The organic designation above Amiot-Servelle’s cellar.
I began my tasting with the 2015 Domaine Amiot-Servelle Bourgogne Blanc made from chardonnay grown in the flatlands on the other side of RN74. Its ripe fruit flavor, soft acidity and immediate pleasure are markers of this vintage. 87 points. Retail is about $25. From the same area, the 2015 Bourgogne Rouge’s pinot noir features translucent cherry color, and pleasing aromas and flavors of cherry and cranberry. The mineral backbone provides a dry finish. 88 points. About $29. Both wines will be good partners to summer salads and grilled poultry or pork.
The 2015 Domaine Amiot-Servelle Chambolle-Musigny is a blend of pinot noir from five vineyards. Its light cherry hue, delicate body, black pepper and raspberry aromas and flavors are hallmarks of this appellation. Enjoyable from the first scent to the final sip. 89 points. Expect to pay $55 to $70.
The 2015 Domaine Amiot-Servelle Chambolle-Musigny Les Charmes Premier Cru is less peppery than the appellation bottling. Its aroma tilts towards cranberry, and the medium body (for Chambolle-Musigny) has a pronounced raspberry-cranberry fruit profile sprinkled with black pepper and backed by a mineral spine. While drinkable with decanting, it will be better to leave this wine in your cellar until 2021 or 2022. 90 points. Expect to pay about $115.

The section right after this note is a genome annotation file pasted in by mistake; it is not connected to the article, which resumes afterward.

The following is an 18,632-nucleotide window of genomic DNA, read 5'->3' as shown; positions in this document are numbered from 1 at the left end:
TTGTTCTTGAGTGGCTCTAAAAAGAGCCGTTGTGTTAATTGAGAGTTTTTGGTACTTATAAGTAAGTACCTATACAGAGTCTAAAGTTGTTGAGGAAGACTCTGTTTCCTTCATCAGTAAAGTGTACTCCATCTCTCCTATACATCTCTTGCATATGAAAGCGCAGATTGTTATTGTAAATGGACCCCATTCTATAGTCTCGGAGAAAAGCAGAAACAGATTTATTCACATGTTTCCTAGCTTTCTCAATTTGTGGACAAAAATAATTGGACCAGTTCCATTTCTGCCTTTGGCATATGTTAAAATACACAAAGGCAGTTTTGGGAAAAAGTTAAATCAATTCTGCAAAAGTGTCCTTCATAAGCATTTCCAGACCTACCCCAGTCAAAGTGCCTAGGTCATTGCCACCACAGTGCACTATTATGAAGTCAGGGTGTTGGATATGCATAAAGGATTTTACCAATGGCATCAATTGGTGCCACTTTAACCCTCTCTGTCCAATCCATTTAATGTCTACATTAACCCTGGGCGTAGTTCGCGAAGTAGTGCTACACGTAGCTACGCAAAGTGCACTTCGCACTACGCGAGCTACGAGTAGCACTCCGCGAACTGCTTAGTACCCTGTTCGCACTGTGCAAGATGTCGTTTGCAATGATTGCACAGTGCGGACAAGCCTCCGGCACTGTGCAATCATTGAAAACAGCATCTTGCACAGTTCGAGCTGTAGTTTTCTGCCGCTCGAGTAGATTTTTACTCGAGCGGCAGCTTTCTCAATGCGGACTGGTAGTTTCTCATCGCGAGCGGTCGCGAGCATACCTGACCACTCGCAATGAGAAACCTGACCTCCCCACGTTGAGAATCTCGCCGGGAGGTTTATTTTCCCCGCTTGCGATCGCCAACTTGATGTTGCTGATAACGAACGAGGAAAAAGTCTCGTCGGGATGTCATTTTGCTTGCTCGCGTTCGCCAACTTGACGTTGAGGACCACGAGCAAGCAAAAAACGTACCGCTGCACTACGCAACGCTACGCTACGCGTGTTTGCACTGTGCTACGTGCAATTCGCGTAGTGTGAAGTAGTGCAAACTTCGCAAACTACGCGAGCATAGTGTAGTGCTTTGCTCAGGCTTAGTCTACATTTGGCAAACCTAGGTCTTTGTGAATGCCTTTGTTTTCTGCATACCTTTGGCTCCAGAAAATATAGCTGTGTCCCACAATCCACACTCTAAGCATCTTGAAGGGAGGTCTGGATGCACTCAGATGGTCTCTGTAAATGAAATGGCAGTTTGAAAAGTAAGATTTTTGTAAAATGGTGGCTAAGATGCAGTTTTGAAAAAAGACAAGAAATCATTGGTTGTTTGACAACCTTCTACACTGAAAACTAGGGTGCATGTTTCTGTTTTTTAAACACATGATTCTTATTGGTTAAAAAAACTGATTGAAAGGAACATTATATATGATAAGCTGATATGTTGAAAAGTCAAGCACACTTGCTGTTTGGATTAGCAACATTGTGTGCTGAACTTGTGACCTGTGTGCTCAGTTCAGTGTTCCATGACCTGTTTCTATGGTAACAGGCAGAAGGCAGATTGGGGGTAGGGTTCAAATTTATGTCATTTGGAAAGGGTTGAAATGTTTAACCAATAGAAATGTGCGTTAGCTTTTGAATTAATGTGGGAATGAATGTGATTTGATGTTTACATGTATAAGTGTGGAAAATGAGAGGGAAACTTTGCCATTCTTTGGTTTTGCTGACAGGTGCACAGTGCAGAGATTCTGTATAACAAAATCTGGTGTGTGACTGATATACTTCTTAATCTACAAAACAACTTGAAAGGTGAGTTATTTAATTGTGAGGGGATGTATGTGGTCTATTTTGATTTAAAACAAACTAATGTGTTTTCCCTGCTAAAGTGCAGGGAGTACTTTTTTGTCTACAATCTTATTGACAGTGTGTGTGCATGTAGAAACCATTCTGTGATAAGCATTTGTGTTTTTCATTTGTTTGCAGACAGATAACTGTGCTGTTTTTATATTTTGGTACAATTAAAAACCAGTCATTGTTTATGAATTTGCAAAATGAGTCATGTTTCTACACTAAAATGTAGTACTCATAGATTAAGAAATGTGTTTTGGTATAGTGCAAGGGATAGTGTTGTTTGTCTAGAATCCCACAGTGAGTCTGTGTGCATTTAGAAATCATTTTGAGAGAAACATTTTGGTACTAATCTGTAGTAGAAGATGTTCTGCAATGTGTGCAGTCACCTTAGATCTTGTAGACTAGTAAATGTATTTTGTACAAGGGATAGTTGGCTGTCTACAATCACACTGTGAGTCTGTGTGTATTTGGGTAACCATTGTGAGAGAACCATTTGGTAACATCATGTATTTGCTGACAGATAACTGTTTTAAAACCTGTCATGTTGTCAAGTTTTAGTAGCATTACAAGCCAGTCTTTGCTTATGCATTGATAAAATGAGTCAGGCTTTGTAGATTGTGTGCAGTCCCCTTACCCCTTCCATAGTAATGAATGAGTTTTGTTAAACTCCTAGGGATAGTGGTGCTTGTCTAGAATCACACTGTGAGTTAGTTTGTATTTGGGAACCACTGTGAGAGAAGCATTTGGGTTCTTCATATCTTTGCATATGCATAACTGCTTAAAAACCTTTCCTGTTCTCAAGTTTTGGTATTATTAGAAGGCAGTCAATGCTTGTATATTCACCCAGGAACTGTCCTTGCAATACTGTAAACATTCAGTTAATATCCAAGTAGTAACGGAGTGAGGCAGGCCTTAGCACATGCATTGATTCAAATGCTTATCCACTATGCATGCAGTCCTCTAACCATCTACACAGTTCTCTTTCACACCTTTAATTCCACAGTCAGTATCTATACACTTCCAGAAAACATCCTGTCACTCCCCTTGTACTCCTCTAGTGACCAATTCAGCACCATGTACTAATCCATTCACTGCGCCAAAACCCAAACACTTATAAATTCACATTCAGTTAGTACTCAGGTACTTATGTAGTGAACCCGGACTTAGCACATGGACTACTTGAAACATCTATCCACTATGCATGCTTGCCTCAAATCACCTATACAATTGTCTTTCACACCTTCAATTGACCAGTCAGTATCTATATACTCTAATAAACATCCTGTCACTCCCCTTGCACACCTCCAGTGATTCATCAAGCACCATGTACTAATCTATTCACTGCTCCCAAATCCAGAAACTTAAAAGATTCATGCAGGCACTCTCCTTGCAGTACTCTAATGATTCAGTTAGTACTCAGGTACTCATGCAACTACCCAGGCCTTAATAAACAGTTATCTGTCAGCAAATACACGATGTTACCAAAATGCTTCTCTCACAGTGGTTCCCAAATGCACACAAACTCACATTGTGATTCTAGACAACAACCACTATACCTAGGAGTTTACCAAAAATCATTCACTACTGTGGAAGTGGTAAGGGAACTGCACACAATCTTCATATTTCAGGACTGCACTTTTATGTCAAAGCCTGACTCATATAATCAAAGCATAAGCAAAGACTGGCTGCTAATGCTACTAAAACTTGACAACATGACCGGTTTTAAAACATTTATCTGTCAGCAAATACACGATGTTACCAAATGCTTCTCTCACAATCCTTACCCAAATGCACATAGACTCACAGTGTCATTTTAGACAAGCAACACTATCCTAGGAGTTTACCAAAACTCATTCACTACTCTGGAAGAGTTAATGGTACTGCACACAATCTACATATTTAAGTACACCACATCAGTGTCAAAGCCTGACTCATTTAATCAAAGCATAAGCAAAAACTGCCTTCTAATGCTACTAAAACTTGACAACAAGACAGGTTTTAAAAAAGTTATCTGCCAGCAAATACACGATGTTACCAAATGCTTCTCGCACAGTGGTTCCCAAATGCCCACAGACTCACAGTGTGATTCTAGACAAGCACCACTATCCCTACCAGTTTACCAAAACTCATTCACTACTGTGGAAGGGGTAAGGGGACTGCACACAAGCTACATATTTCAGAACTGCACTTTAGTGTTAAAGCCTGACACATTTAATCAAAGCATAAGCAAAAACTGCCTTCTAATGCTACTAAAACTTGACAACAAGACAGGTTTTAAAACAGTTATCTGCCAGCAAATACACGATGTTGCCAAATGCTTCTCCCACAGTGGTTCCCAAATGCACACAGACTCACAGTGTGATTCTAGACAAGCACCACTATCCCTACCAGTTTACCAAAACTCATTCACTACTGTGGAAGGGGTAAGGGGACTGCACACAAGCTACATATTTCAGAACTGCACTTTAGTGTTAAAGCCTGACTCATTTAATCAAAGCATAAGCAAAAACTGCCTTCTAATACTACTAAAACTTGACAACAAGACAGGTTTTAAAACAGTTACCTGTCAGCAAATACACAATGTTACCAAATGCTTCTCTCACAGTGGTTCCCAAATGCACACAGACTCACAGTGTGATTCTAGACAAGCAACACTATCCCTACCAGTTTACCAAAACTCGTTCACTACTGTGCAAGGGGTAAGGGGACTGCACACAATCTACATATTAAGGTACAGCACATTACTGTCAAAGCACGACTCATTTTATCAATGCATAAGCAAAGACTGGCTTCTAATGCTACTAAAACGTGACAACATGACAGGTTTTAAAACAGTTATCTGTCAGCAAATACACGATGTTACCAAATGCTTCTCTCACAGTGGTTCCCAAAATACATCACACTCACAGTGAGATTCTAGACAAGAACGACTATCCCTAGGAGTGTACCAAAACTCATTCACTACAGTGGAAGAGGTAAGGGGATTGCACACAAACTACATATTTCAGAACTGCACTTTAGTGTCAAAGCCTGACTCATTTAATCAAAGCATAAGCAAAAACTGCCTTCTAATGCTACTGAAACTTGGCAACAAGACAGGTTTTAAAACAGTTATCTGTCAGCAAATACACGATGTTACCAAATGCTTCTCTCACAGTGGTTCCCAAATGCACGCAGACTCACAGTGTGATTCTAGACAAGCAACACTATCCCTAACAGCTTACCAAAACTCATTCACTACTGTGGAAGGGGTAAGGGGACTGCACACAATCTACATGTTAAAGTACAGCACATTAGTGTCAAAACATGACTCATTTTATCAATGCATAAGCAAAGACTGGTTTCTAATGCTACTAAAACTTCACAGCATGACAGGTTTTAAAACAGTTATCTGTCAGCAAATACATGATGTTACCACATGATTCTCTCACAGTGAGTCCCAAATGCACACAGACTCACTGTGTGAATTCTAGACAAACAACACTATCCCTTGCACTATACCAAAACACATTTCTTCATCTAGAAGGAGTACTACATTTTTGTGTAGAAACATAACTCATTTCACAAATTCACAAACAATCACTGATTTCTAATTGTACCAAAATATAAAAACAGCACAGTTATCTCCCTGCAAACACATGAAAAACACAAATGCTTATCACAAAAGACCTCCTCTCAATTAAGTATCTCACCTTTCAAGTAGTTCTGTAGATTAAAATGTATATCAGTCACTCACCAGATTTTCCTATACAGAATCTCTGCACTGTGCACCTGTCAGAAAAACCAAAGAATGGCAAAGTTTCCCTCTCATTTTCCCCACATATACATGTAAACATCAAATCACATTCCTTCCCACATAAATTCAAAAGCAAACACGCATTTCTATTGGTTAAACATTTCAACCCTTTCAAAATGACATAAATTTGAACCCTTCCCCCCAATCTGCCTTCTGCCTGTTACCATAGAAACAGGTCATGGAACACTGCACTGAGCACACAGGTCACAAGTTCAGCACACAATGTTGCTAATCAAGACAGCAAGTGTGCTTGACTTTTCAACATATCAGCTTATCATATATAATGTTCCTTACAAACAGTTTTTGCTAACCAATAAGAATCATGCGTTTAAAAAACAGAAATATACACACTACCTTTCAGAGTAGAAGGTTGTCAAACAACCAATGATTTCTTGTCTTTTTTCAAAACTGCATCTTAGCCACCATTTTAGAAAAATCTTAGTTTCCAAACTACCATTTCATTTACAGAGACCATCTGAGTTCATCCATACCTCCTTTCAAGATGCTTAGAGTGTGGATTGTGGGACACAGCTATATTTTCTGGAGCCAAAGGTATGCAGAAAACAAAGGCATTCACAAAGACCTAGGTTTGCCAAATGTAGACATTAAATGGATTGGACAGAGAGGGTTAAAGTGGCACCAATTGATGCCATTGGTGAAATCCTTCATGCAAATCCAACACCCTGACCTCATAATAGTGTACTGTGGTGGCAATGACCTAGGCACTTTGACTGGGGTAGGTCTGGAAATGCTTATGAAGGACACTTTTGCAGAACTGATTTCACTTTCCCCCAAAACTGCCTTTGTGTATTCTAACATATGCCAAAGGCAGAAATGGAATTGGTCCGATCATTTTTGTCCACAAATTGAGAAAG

I am not the only one who thinks Les Amoureuses should be elevated from premier cru to grand cru status. The auction market—the true arbiter of value—commands a premium for Les Amoureuses over all other premier cru vineyards, and often exceeds the price for the grand cru Bonnes Mares.
The 2015 Domaine Amiot-Servelle Chambolle-Musigny Les Amoureuses Premier Cru has a more intense black-cherry aroma and flavor than the Les Charmes and greater palate weight. Spicy black pepper mingles with the fruit and a firm, supportive mineral backbone provides for a long finish. 91 points. Definitely needs cellaring until 2022 or 2023. Expected arrival in our market is November.